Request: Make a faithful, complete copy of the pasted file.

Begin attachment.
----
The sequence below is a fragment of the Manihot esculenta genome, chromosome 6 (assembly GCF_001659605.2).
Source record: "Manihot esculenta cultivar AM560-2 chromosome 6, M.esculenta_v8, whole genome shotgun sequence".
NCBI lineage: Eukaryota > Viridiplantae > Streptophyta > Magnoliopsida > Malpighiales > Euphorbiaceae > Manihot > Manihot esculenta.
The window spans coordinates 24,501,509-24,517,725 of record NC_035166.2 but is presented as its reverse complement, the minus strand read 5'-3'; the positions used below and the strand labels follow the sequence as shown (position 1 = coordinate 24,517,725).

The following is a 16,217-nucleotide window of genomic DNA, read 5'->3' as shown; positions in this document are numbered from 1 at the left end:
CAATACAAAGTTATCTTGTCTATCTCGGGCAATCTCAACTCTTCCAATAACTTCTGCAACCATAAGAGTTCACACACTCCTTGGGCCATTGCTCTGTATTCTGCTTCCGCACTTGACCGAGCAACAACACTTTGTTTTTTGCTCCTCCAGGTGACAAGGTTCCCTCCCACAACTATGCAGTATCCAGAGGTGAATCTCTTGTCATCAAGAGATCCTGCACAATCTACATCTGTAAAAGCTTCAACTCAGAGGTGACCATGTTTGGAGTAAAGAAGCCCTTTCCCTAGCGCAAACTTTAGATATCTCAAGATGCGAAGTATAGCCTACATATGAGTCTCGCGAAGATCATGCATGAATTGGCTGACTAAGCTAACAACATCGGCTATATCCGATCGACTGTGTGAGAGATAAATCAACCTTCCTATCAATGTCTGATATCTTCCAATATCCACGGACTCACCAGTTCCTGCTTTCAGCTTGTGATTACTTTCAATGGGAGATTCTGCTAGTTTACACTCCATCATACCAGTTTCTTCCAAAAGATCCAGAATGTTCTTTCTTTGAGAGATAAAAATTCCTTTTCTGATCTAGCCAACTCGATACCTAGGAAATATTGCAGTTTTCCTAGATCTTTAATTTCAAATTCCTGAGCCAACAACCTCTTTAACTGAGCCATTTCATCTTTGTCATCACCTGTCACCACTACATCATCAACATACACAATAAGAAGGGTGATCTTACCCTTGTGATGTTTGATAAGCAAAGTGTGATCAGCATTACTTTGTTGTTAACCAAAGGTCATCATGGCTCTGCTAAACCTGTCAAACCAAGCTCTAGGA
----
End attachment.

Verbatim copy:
The sequence below is a fragment of the Manihot esculenta genome, chromosome 6 (assembly GCF_001659605.2).
Source record: "Manihot esculenta cultivar AM560-2 chromosome 6, M.esculenta_v8, whole genome shotgun sequence".
NCBI lineage: Eukaryota > Viridiplantae > Streptophyta > Magnoliopsida > Malpighiales > Euphorbiaceae > Manihot > Manihot esculenta.
The window spans coordinates 24,501,509-24,517,725 of record NC_035166.2 but is presented as its reverse complement, the minus strand read 5'-3'; the positions used below and the strand labels follow the sequence as shown (position 1 = coordinate 24,517,725).

The following is a 16,217-nucleotide window of genomic DNA, read 5'->3' as shown; positions in this document are numbered from 1 at the left end:
CAATACAAAGTTATCTTGTCTATCTCGGGCAATCTCAACTCTTCCAATAACTTCTGCAACCATAAGAGTTCACACACTCCTTGGGCCATTGCTCTGTATTCTGCTTCCGCACTTGACCGAGCAACAACACTTTGTTTTTTGCTCCTCCAGGTGACAAGGTTCCCTCCCACAACTATGCAGTATCCAGAGGTGAATCTCTTGTCATCAAGAGATCCTGCACAATCTACATCTGTAAAAGCTTCAACTCAGAGGTGACCATGTTTGGAGTAAAGAAGCCCTTTCCCTAGCGCAAACTTTAGATATCTCAAGATGCGAAGTATAGCCTACATATGAGTCTCGCGAAGATCATGCATGAATTGGCTGACTAAGCTAACAACATCGGCTATATCCGATCGACTGTGTGAGAGATAAATCAACCTTCCTATCAATGTCTGATATCTTCCAATATCCACGGACTCACCAGTTCCTGCTTTCAGCTTGTGATTACTTTCAATGGGAGATTCTGCTAGTTTACACTCCATCATACCAGTTTCTTCCAAAAGATCCAGAATGTTCTTTCTTTGAGAGATAAAAATTCCTTTTCTGATCTAGCCAACTCGATACCTAGGAAATATTGCAGTTTTCCTAGATCTTTAATTTCAAATTCCTGAGCCAACAACCTCTTTAACTGAGCCATTTCATCTTTGTCATCACCTGTCACCACTACATCATCAACATACACAATAAGAAGGGTGATCTTACCCTTGTGATGTTTGATAAGCAAAGTGTGATCAGCATTACTTTGTTGTTAACCAAAGGTCATCATGGCTCTGCTAAACCTGTCAAACCAAGCTCTAGGA